The process of design is often unstructured and organic, the designer could be formulating ideas for multiple parts of the design at the same time, capturing sections as their ideas evolve. That means that what started out as a well organized, neatly laid out set of schematics can become crowded and poorly organized. While you can Cut, Copy and Paste to reorganize the schematic design, this is not always the best approach. Why? because as each component is placed it is assigned a unique identifier, and this identifier is automatically reset whenever a component is Cut/Copied and Pasted. This UID management is done to ensure that there is only one instance of each UID used in the design, as it is the key field that links the schematic component to the PCB component. The Cut/Copy/Paste approach is fine if the design has not been transferred to the PCB editor, but if it has, then it is better to use the refactor tools.
The easiest way to move a section of circuitry from one sheet to another is to select it, then run the Edit » Refactor » Move Selected Sub-circuit to Different Sheet command (also available via the right-click menu when there is a selection). The Choose Destination Document dialog will open, after you select the target sheet and click OK that sheet will appear, with the sub-circuit floating on the cursor, ready to position.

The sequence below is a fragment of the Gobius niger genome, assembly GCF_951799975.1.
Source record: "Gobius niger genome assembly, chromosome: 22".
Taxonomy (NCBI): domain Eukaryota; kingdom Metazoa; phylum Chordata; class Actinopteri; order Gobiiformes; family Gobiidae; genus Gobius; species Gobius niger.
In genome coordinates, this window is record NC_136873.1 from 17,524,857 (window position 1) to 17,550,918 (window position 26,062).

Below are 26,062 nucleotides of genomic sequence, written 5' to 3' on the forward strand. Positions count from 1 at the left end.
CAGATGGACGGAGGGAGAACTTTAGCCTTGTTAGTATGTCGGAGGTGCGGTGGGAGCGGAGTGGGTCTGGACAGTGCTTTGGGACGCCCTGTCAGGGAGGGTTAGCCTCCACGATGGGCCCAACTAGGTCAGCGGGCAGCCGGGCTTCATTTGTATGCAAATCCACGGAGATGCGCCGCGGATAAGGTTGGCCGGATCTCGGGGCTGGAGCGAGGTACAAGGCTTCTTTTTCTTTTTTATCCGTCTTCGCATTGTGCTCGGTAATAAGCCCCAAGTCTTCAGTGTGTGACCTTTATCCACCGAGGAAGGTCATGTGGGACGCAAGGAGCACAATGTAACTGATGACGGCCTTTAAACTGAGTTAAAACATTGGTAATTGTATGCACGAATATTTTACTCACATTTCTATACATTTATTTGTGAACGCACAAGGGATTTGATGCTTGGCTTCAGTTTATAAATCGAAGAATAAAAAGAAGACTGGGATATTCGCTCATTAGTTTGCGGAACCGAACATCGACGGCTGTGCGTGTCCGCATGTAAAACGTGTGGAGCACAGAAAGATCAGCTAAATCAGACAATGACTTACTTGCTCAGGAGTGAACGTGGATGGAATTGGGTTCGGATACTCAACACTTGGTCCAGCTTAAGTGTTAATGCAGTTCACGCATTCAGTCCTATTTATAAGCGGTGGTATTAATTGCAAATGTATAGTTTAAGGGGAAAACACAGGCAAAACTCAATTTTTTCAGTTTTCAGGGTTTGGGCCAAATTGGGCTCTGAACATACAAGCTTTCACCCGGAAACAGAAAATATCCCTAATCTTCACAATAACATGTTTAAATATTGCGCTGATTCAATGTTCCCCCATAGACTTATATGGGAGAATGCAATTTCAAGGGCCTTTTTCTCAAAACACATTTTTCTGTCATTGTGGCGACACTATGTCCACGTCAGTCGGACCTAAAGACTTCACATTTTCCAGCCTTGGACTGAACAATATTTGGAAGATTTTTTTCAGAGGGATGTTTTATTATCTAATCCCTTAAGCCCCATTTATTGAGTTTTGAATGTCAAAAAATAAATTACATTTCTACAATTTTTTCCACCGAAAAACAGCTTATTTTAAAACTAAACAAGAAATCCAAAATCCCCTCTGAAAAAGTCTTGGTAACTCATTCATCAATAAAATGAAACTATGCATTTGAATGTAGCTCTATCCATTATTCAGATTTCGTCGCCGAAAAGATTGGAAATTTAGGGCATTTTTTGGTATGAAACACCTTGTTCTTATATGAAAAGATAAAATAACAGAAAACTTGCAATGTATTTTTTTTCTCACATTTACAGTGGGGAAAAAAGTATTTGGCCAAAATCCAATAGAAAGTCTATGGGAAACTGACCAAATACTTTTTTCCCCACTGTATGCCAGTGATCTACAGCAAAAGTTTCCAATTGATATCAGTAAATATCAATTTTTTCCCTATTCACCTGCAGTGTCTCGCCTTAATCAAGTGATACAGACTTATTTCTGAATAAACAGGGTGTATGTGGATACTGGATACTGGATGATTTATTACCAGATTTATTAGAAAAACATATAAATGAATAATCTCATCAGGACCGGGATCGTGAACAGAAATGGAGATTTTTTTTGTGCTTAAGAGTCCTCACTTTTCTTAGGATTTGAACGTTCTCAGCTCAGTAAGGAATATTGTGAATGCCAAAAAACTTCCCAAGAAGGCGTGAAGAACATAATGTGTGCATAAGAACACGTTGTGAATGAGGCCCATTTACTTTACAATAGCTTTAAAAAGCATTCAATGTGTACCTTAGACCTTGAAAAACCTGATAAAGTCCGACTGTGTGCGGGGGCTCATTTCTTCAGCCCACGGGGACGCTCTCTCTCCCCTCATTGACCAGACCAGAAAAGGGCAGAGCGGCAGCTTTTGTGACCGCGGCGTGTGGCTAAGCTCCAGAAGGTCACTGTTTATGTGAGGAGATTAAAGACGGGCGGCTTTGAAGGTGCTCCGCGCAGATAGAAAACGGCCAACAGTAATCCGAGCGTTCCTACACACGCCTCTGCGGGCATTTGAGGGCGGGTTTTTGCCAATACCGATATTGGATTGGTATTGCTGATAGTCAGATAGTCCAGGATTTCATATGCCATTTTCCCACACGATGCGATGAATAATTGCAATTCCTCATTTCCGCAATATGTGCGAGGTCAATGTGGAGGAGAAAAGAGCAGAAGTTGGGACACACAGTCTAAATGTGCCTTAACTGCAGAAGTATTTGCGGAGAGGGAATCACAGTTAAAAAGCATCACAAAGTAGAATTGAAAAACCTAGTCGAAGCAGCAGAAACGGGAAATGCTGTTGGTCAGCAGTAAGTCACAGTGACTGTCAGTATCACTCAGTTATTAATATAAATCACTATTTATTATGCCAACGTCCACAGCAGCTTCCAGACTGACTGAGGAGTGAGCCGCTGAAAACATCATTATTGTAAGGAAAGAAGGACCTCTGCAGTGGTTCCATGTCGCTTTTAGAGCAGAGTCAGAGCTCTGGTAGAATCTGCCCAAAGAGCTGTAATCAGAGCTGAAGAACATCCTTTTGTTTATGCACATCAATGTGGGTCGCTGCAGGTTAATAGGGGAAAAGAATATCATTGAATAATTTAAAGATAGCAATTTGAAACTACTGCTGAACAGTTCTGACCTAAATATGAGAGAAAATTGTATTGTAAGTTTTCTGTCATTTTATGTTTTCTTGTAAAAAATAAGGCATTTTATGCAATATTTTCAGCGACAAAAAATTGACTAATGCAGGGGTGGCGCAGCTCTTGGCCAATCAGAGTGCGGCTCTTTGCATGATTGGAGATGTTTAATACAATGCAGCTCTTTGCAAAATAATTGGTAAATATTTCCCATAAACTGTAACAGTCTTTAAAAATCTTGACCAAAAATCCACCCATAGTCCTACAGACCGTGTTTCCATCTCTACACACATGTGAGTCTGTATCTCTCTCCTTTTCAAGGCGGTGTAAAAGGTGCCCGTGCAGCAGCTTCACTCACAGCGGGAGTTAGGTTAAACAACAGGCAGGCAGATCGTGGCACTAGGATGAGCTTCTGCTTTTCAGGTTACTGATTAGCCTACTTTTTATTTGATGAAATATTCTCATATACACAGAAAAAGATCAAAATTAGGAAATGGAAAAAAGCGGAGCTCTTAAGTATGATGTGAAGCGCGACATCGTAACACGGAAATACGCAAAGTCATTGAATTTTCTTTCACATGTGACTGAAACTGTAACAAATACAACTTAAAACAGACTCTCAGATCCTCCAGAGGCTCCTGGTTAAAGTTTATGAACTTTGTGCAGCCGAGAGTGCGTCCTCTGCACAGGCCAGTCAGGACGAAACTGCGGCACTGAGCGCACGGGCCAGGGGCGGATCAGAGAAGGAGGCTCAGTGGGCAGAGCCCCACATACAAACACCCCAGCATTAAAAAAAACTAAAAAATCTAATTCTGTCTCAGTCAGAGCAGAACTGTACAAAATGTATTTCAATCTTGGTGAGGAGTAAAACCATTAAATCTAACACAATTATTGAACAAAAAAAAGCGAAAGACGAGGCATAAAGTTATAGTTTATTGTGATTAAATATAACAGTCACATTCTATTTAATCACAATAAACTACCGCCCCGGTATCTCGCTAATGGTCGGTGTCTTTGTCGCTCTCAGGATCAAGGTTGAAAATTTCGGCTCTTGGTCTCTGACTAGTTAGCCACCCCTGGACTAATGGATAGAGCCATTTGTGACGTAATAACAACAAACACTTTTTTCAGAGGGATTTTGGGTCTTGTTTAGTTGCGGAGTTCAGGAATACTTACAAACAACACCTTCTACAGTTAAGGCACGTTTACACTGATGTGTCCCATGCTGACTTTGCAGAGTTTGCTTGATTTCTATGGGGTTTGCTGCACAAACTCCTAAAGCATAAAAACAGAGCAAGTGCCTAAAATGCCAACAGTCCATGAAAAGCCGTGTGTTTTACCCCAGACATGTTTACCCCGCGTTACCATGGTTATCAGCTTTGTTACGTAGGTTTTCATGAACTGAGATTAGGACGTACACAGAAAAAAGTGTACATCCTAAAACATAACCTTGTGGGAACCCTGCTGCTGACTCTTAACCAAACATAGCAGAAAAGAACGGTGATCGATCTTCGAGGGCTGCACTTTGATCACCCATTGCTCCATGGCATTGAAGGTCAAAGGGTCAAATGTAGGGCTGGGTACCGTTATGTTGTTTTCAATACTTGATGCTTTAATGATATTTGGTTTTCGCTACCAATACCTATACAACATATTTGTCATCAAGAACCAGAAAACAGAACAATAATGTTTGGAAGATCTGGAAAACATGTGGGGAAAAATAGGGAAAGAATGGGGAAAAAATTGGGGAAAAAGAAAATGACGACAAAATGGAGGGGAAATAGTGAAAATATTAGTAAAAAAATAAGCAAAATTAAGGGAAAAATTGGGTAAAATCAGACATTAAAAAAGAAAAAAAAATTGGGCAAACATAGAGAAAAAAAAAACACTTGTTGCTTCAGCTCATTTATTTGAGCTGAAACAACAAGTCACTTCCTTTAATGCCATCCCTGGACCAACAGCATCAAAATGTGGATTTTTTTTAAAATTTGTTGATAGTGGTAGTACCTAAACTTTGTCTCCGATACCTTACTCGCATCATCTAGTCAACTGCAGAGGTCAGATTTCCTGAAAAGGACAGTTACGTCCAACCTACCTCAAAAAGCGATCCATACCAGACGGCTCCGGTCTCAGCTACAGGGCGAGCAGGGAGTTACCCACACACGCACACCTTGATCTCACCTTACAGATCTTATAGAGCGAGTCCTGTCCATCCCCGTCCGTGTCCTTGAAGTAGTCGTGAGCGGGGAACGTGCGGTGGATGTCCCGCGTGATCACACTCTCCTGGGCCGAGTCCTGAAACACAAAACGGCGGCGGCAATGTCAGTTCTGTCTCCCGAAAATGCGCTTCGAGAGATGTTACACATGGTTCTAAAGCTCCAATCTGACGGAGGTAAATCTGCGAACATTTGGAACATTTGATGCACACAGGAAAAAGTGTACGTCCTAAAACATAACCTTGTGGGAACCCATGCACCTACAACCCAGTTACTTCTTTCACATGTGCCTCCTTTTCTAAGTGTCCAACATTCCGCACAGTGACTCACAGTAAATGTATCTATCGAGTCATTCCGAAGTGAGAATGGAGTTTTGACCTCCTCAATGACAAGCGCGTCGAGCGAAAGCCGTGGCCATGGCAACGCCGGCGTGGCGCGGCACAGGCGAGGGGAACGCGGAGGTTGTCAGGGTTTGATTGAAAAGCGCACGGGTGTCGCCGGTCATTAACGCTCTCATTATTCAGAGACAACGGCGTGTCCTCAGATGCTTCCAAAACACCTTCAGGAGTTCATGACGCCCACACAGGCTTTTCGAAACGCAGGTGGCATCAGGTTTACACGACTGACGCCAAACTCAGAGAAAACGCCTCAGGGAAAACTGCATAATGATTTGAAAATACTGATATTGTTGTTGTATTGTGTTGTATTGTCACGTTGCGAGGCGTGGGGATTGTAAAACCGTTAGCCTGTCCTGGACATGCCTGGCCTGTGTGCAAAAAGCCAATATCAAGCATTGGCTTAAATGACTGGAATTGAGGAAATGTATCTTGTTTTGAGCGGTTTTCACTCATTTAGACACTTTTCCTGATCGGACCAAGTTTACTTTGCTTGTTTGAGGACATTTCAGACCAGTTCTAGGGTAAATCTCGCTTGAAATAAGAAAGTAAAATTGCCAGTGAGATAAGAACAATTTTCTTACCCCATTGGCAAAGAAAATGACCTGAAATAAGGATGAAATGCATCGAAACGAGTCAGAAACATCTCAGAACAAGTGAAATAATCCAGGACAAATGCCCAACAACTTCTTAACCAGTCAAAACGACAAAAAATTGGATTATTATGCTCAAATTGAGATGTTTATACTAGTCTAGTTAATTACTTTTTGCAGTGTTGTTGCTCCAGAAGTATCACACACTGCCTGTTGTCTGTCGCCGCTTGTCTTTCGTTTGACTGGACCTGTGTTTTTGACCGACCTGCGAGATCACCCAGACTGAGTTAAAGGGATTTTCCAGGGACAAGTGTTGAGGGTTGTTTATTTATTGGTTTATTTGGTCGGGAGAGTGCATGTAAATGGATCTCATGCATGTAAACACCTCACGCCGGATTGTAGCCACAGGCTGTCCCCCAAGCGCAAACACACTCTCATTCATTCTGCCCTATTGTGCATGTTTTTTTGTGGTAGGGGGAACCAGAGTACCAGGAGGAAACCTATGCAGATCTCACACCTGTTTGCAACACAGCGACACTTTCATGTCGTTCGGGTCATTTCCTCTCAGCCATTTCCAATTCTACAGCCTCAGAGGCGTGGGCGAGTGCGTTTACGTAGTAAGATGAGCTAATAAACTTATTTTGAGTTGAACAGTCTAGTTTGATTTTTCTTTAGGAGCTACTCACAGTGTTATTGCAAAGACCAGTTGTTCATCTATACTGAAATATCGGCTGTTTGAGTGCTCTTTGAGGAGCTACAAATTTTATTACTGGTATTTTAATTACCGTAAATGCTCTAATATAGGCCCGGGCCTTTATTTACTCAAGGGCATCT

If you have moved components and wiring as part of restructuring the design, then you may also need to re-synchronize the child sheet to its Sheet Symbol, so that each Port has a matching Sheet Entry. This is done using the Synchronize Sheet Entries and Ports command, which is available in the:
For both of these commands, the Synchronize Ports to Sheet Entries dialog will open. It will list the already matched Ports/Sheet Entries on the right side of the dialog, with the unmatched Ports and Sheet Entries listed in two columns on the left side of the dialog.
Focusing on the mismatches displayed on the left of the dialog, the idea is to select the Sheet Entry in the first column, then the correct Port in the second column, then click the correct button to update one of them so they are synchronized (and move to the list on the right of the dialog). The buttons function as follows:
If multiple Sheet Entries are selected in the left-hand column, the software will synchronize each Sheet Entry with the adjacent Port in the second column. If there is no adjacent Port (or Sheet Entry), a new one is created.
It is not unusual for an electronic design to included repeated sections of circuitry. It might be a stereo amplifier, or it might be a 64 channel mixing desk. This type of design is fully supported in Altium Designer, by a feature-set known as multi-channel design.
In a multi-channel design you capture the repeated circuit once, then instruct the software to repeat it the required number of times. When the design is compiled it is expanded out in memory, with all components and connectivity repeated the required number of times, in accordance with a user-defined channel naming scheme.